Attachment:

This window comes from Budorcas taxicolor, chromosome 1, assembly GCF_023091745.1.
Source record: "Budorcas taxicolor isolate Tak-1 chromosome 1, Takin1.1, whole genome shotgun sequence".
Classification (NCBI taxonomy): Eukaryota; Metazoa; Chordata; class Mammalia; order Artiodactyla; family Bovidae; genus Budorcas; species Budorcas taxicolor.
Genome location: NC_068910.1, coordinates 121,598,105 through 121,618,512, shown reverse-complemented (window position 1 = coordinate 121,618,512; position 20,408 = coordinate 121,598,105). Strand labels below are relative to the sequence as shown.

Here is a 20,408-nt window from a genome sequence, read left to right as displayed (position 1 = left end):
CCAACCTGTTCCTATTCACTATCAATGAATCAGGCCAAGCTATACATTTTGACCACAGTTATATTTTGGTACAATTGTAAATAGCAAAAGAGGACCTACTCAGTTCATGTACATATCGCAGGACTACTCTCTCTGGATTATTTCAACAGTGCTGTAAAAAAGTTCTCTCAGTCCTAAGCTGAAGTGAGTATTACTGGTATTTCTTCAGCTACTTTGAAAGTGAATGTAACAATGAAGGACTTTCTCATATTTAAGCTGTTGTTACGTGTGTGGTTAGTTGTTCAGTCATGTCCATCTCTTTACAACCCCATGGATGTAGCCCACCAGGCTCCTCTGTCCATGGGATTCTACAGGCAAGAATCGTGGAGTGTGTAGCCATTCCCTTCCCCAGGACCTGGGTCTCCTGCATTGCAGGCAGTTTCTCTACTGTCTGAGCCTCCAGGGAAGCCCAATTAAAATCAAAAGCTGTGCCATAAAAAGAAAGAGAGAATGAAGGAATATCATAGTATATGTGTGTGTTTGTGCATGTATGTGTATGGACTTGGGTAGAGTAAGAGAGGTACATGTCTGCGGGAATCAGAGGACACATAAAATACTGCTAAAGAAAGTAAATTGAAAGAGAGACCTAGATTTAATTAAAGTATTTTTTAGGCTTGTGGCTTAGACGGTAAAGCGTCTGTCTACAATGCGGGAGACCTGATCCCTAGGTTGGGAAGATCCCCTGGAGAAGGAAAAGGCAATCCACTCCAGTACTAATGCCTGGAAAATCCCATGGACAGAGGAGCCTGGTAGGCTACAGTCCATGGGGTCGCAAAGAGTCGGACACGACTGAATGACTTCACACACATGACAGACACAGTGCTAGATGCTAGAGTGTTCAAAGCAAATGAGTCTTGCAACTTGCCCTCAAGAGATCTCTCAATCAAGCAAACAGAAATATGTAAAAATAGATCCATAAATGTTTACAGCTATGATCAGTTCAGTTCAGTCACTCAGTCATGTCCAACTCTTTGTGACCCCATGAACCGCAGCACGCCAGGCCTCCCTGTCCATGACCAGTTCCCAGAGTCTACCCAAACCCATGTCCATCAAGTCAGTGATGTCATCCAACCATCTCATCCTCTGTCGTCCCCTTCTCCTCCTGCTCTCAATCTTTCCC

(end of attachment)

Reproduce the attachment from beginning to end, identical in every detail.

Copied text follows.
This window comes from Budorcas taxicolor, chromosome 1, assembly GCF_023091745.1.
Source record: "Budorcas taxicolor isolate Tak-1 chromosome 1, Takin1.1, whole genome shotgun sequence".
Classification (NCBI taxonomy): Eukaryota; Metazoa; Chordata; class Mammalia; order Artiodactyla; family Bovidae; genus Budorcas; species Budorcas taxicolor.
Genome location: NC_068910.1, coordinates 121,598,105 through 121,618,512, shown reverse-complemented (window position 1 = coordinate 121,618,512; position 20,408 = coordinate 121,598,105). Strand labels below are relative to the sequence as shown.

Here is a 20,408-nt window from a genome sequence, read left to right as displayed (position 1 = left end):
CCAACCTGTTCCTATTCACTATCAATGAATCAGGCCAAGCTATACATTTTGACCACAGTTATATTTTGGTACAATTGTAAATAGCAAAAGAGGACCTACTCAGTTCATGTACATATCGCAGGACTACTCTCTCTGGATTATTTCAACAGTGCTGTAAAAAAGTTCTCTCAGTCCTAAGCTGAAGTGAGTATTACTGGTATTTCTTCAGCTACTTTGAAAGTGAATGTAACAATGAAGGACTTTCTCATATTTAAGCTGTTGTTACGTGTGTGGTTAGTTGTTCAGTCATGTCCATCTCTTTACAACCCCATGGATGTAGCCCACCAGGCTCCTCTGTCCATGGGATTCTACAGGCAAGAATCGTGGAGTGTGTAGCCATTCCCTTCCCCAGGACCTGGGTCTCCTGCATTGCAGGCAGTTTCTCTACTGTCTGAGCCTCCAGGGAAGCCCAATTAAAATCAAAAGCTGTGCCATAAAAAGAAAGAGAGAATGAAGGAATATCATAGTATATGTGTGTGTTTGTGCATGTATGTGTATGGACTTGGGTAGAGTAAGAGAGGTACATGTCTGCGGGAATCAGAGGACACATAAAATACTGCTAAAGAAAGTAAATTGAAAGAGAGACCTAGATTTAATTAAAGTATTTTTTAGGCTTGTGGCTTAGACGGTAAAGCGTCTGTCTACAATGCGGGAGACCTGATCCCTAGGTTGGGAAGATCCCCTGGAGAAGGAAAAGGCAATCCACTCCAGTACTAATGCCTGGAAAATCCCATGGACAGAGGAGCCTGGTAGGCTACAGTCCATGGGGTCGCAAAGAGTCGGACACGACTGAATGACTTCACACACATGACAGACACAGTGCTAGATGCTAGAGTGTTCAAAGCAAATGAGTCTTGCAACTTGCCCTCAAGAGATCTCTCAATCAAGCAAACAGAAATATGTAAAAATAGATCCATAAATGTTTACAGCTATGATCAGTTCAGTTCAGTCACTCAGTCATGTCCAACTCTTTGTGACCCCATGAACCGCAGCACGCCAGGCCTCCCTGTCCATGACCAGTTCCCAGAGTCTACCCAAACCCATGTCCATCAAGTCAGTGATGTCATCCAACCATCTCATCCTCTGTCGTCCCCTTCTCCTCCTGCTCTCAATCTTTCCC